MELBOURNE, Australia — New rules will come into effect in southeast Australian state Victoria next week, requiring motorists to give cyclists a wide birth when passing them on roads.

From April 26, motorists must give riders at least one-meter clearance when overtaking on roads up to 37.28 miles per hour and 1.5 meters on roads with speed limits above 37.28 miles per hour.

Victoria had previously been the only state without minimum passing distance laws.

Roads Minister Ben Carroll said 13 cyclists lost their lives on Victoria’s roads in 2020, an increase on the five-year average of 10 deaths.

“Last year was a horrible year on our road for cyclists. These measures will ensure everyone has a safe place on our roads,” he said in a statement on April 23.

“This new rule provides a clear direction on how much space motorists should give cyclists when passing. We all share the roads and need to look out for one another.”

Carroll also tweeted: “On April 26, a mandatory passing distance comes into effect, providing a clear direction on how much space motorists should give cyclists when passing.”

New road rules regarding cyclists will come into effect in Victoria from April 26. (Daniel Pockett/AAP Image)

Under the updated rules, drivers and motorcyclists can briefly cross painted lines to give cyclists the space they need — including solid lines, double lines, painted tram lane lines, and painted islands — but only when they have a clear view ahead and it’s safe to do so.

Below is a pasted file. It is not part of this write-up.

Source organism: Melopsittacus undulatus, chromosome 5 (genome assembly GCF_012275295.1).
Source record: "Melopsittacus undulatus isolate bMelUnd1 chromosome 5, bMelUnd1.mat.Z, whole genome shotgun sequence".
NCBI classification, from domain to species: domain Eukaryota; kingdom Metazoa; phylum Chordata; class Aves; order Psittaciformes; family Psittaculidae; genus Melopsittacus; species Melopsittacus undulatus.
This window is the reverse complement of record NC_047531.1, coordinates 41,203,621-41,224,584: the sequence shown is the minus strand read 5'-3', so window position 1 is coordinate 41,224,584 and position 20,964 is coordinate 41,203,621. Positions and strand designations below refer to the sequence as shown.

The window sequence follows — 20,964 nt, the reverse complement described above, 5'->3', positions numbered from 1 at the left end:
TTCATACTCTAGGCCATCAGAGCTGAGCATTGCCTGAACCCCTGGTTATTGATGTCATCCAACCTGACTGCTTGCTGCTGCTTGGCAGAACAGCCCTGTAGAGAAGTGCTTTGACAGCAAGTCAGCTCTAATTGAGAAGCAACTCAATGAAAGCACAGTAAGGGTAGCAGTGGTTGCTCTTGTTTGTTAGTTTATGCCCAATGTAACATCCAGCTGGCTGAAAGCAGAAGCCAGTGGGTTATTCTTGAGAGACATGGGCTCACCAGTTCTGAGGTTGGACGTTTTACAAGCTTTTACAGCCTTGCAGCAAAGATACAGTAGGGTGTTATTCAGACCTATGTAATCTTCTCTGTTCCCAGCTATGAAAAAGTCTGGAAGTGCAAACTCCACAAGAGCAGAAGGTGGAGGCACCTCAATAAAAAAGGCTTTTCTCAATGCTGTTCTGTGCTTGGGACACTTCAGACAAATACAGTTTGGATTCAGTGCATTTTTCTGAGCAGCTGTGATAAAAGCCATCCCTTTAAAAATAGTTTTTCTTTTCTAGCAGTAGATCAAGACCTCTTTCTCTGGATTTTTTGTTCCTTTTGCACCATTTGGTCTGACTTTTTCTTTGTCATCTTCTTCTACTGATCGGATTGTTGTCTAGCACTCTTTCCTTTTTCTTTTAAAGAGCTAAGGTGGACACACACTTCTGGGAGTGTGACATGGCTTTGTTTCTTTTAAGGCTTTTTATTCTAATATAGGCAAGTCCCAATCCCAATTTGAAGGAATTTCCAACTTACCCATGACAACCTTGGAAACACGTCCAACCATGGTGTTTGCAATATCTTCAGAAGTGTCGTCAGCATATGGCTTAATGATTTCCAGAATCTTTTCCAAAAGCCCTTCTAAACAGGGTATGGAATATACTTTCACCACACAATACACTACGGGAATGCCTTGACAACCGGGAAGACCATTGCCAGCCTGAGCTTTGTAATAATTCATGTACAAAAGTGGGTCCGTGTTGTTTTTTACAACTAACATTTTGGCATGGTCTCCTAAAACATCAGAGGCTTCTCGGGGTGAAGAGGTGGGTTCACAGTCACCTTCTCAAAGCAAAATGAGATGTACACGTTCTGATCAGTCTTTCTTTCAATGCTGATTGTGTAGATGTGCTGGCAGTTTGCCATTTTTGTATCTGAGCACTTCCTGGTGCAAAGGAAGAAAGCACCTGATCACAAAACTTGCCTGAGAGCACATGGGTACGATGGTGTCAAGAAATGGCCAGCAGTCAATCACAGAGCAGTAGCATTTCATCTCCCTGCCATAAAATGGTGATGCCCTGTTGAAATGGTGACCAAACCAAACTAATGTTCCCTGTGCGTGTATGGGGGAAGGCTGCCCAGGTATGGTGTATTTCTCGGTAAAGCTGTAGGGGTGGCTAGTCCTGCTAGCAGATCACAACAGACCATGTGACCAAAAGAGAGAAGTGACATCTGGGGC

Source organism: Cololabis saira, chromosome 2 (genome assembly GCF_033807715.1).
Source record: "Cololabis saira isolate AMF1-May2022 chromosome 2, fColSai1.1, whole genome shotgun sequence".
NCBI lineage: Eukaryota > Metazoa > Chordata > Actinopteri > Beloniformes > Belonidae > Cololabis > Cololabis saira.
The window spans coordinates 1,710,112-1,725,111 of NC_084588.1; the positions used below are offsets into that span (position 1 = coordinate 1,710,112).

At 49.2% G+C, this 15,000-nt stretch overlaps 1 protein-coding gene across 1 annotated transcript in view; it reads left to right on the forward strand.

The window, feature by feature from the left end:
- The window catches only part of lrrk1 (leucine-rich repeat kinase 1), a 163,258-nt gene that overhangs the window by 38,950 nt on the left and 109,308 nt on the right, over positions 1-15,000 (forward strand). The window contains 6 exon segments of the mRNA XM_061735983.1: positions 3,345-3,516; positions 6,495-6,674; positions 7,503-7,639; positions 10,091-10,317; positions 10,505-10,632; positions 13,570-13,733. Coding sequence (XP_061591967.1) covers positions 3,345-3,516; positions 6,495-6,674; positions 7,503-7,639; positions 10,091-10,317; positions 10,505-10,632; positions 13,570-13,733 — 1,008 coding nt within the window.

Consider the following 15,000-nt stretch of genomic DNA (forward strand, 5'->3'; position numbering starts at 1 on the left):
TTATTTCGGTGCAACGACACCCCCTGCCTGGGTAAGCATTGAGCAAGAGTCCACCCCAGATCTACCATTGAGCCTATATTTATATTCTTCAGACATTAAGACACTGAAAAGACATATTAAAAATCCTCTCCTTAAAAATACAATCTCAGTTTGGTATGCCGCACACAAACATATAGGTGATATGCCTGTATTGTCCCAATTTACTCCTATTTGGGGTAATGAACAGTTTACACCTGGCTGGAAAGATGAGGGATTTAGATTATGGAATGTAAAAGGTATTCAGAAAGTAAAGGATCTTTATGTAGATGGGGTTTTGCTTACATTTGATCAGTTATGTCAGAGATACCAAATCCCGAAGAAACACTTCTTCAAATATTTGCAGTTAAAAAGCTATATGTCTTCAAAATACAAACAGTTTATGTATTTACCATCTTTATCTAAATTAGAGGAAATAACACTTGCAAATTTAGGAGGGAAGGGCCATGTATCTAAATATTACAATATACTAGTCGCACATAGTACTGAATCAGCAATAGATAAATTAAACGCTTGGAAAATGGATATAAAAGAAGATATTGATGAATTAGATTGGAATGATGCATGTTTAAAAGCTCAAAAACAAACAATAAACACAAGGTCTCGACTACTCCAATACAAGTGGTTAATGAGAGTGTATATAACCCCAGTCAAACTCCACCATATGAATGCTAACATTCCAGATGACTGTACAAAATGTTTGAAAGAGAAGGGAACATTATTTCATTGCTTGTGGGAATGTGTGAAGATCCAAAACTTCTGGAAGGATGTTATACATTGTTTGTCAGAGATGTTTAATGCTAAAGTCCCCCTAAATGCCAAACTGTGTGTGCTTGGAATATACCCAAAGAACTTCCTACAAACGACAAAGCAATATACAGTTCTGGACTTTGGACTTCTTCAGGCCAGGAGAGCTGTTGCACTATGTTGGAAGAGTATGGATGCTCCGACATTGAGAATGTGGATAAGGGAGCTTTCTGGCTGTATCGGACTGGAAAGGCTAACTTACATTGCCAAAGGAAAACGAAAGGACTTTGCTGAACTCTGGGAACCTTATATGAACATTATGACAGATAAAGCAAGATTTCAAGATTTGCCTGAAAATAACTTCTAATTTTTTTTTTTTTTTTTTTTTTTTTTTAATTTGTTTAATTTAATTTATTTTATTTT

Improper overtaking or passing offenses will incur two demerit points and on-the-spot fines of AUD 330 ($255.16). If the matter proceeds through court, the fine can increase to AUD 1652 ($1,278.13).

Carroll said cyclists would need to follow the road rules, including riding predictably, riding in bike lanes when they are provided, and using hand signals to change direction.

National cycling safety charity the Amy Gillett Foundation and the Bicycle Network welcomed the new rules.

“A meter matters because it can save a person’s life, and these road rules will help our community avoid the terrible impact of road trauma,” Dan Kneipp, the charity’s chief executive, said in a statement.

“Giving cyclists safe space when you drive helps everyone stay safe, and most importantly, it makes cycling easier and more enjoyable for Victorians.”

Victoria Police Chief Commissioner Shane Patton said enforcing the new rules could be difficult but added it was more about education than punishment.

“It’s about sending a message to everyone,” he said. “We’ll be using discretion where appropriate and trying to educate drivers.”

(Edited by Vaibhav Vishwanath Pawar and Praveen Pramod Tewari)



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